Sunday 13 August 2017

Trub Bridge

Today's Canal -Rochdale

It was a brilliant clear blue sky to greet us this morning - but the temperature made it feel more like late September then mid August. Still, the day remained one of the best for a while but by nightfall it was cloudy so perhaps it will not be so cold in the morning.

The views looking and down from the first lock were still scenic.

It was so clear that we could see more con trails than for some time.

Many of the locks sit alongside well established factories, many of them former mills, ye with views of the hills in the distance.

Several of the locks today had cranked balance beams that resulted from bridge widening when the canal was closed.

Jess helped with all sixteen locks today with a mixture of holding the boat steady as it descended, opening and closing gates and working some of the paddles.

Not all former mills have found new uses - this one sadly remains almost  ruin.

We aid she did paddles as well!

At most of the pounds we found them more than full  as this cascade illustrates.

More views.

So much water here that it flooded part of the towpath. Jess found her own way across! However a walking couple said that it was dry when they came up a little earlier so it much have just the effect of lour lock-ful of water.

This lock was overflowing at the sides.

A mill still working - as car as we can make out it is part of a company that manufactures industrial  textiles.

Above this lock is an unusual dock or wharf.

The former lock cottage above has been extensively extended and developed, so much that it is not easy to make out which parts are original!

Someone will no doubt come along and remind us of which type of aircraft this is. We only had one shot at capturing it - by the time the camera had reset for another photo, the plane had gone behind the shrubs!

Another wing bridge. This one had an unusual lock mechanism but we mastered it. Then, Jess was able to open the bridge to the  navigation all on her own. This was just as well as soon a crowd gathered to watch but Christine was left with a boat that would not leave the shallows on which Mike and Jess had been dropped off. So, the bridge was closed, Mike went to help - by which time Christine had freed herself at the third attempt! - but only Jess was on the right side to open the bridge once more. All the onlookers just stood and watched her!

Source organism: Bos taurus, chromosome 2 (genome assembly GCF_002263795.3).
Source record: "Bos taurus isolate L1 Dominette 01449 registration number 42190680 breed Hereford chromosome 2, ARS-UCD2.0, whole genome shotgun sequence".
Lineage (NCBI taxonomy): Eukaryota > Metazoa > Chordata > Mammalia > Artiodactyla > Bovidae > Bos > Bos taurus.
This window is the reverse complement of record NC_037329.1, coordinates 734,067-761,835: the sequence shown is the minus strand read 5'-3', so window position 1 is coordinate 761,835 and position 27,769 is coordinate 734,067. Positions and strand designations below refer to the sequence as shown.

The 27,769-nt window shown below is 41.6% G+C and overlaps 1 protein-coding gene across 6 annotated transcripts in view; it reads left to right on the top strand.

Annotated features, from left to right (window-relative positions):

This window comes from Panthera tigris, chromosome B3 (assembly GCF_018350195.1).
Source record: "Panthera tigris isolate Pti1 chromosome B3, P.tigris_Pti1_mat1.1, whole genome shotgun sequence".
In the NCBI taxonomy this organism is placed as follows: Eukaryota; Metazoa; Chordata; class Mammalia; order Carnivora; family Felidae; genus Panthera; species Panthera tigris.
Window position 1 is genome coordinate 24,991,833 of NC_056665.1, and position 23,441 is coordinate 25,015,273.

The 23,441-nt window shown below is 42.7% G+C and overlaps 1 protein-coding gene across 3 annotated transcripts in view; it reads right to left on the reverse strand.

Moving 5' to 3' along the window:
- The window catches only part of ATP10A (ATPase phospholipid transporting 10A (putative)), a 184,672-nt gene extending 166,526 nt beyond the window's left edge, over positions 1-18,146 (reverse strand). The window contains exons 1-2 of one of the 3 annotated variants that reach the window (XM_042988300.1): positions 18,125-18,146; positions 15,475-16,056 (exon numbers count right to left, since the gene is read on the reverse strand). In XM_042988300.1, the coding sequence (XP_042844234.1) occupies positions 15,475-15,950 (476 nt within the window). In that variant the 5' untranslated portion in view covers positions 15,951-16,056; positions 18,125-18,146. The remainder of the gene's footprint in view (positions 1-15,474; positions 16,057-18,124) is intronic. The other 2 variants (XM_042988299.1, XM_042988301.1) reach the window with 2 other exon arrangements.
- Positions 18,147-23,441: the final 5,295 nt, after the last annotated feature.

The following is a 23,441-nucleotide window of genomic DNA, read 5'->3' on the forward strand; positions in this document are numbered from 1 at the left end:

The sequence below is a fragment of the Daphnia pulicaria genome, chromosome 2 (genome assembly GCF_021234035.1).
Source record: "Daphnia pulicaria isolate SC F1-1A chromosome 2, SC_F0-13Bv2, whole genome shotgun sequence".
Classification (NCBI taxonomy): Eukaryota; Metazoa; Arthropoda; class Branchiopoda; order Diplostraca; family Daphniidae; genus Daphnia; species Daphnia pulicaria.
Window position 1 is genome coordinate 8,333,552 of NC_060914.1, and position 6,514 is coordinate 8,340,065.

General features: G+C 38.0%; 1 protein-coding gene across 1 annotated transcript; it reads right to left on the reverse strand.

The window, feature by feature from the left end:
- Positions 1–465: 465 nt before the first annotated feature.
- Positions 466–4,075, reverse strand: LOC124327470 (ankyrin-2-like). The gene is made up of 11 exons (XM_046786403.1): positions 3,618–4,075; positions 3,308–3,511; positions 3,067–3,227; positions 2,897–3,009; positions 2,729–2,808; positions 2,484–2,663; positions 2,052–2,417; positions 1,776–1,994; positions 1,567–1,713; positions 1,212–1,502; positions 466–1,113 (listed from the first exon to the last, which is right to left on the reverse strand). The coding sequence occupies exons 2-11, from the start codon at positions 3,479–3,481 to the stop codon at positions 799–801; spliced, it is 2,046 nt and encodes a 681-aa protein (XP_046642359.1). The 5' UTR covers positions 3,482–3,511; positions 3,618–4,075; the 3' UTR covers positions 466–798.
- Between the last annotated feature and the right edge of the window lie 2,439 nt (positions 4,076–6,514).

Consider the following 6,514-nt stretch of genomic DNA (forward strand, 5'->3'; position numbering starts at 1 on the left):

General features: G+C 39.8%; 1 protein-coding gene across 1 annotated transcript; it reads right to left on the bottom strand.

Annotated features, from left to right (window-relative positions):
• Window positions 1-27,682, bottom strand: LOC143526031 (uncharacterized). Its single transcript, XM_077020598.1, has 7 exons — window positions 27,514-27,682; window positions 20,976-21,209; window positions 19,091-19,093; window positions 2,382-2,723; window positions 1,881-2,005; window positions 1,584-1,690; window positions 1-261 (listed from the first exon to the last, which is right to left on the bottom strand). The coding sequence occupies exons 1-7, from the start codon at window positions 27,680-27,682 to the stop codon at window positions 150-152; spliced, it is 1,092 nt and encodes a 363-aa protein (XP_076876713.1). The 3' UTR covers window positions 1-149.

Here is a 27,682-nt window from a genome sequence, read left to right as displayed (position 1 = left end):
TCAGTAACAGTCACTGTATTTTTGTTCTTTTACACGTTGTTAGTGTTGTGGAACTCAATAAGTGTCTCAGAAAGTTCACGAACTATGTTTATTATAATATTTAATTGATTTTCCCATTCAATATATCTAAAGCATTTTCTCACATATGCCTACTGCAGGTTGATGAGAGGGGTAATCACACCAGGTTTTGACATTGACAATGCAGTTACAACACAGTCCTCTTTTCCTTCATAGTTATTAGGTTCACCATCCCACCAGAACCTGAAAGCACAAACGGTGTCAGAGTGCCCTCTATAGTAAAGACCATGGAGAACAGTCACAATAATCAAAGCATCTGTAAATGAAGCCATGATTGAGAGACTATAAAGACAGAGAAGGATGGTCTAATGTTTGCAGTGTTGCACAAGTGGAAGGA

Much later came to another swing bridge - we knew that it would open as a boat had just come thew other way (the only boat we had seen moving all day) but we just could not lift the unlocking device. Mike returned to the boat for some heavy tools and eventually, with a little 'persuasion' we were free to pass through.

The passage through Rochdale was not especially pretty but this was the most weedy pound and the only problems we encountered were discarded cans and chips/burger polystyrene clam shells.

One of the locks has had to be fitted with this device to open both top and bottom offside gates. It looks as if a narrow strip of land that once belonged to the canal was sold during the closure to the adjacent factory who erected its high steel security fence just where boaters want to stand to push a full size balance beam!

As part of an ingenious scheme to thread the restored canal through new roads and a motorway, one lock had to be relocated - this is the original location.

We were very relieved to find a mooring just below Trub Bridge but the obvious place with a good edge was just a marsh alongside and we doubted whether moorings pins would hold in the sift ground. However, going a boat length further meant that the boat could not come anywhere near the bank. For the first time we deployed the rescue ladder as a gangplank.

Although Mike and Jess had started to prepare tonight's roast as we came through Rochdale - interrupted by several locks - a mistake with the oven meant that we were very late eating. Nevertheless, hardly anything remained! After the main course, a pause for Christine to clear the debris before we tucked into Jess's brioche and fruit  cooked pud that included a good portion of blackberries that Jess picked only just before we stopped for the day.

7.7 Miles- 16 Locks


  1. The plane looks like a Lancaster of WW2 vintage.

    My sister used to live near where the canal goes under the M62. I walked along there in 1990 before any restoration started and remember being saddened by the derelict locks and the bricked up bridges. It's very different now!
    NB Oleanna

  2. Thanks. I was right and I was right: right that it was a Lancaster (but was too unsure to claim!) and right that someone would be along to tell me! Thanks